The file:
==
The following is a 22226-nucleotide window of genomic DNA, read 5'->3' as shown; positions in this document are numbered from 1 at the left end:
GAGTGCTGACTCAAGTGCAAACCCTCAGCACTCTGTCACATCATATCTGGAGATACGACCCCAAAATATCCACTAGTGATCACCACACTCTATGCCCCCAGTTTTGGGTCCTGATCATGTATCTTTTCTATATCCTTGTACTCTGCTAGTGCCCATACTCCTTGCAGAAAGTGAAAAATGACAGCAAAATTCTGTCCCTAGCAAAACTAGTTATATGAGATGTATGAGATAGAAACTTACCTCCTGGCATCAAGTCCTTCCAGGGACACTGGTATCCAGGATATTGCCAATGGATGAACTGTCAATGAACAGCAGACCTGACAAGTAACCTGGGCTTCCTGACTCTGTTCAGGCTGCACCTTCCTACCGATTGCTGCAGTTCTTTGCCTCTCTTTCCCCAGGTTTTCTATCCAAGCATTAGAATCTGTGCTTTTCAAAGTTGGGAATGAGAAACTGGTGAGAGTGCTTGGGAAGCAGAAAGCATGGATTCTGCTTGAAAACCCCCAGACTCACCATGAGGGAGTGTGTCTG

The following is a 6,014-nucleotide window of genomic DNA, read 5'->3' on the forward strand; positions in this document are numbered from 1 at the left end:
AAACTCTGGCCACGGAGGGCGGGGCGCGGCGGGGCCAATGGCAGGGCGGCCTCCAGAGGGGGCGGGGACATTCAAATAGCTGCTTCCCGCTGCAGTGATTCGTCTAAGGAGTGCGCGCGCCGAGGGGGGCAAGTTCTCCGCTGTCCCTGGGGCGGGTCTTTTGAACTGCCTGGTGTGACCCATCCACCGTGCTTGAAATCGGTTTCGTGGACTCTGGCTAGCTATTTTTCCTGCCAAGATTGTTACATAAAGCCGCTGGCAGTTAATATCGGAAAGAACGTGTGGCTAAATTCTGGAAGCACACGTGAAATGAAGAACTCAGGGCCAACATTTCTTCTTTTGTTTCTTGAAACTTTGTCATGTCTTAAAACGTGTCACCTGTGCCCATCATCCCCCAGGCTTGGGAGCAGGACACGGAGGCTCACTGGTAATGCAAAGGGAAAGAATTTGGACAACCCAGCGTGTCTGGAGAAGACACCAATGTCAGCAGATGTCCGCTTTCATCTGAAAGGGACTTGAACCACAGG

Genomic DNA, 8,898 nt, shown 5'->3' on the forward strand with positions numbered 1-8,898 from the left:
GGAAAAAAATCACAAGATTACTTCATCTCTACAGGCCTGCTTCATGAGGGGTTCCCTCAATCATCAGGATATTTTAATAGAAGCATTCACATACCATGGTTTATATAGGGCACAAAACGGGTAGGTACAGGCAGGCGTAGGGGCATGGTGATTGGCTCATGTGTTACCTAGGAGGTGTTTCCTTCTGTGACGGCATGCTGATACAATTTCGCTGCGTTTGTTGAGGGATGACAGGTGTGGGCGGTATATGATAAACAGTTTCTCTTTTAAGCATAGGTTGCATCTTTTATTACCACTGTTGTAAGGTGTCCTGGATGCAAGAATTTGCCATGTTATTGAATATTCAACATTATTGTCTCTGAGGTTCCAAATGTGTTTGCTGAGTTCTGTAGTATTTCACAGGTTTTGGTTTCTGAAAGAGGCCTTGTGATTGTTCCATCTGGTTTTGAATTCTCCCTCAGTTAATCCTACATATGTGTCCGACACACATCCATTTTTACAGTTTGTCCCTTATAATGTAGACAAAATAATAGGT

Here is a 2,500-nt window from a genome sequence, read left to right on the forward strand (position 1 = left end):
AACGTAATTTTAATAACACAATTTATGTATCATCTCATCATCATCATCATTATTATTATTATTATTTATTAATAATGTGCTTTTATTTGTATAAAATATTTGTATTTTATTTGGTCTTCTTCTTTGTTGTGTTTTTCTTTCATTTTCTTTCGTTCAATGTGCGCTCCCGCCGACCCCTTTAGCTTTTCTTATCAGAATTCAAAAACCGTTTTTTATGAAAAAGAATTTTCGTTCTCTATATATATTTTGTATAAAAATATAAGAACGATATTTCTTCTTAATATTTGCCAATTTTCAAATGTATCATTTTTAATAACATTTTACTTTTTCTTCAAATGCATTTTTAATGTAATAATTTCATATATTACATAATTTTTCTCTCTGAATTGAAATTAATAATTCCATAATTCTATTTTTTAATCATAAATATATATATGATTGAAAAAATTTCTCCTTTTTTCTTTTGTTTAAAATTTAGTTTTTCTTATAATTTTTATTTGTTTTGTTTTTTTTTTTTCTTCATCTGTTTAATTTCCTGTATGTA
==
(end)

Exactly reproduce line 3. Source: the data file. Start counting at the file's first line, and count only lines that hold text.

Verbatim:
The following is a 6,014-nucleotide window of genomic DNA, read 5'->3' on the forward strand; positions in this document are numbered from 1 at the left end: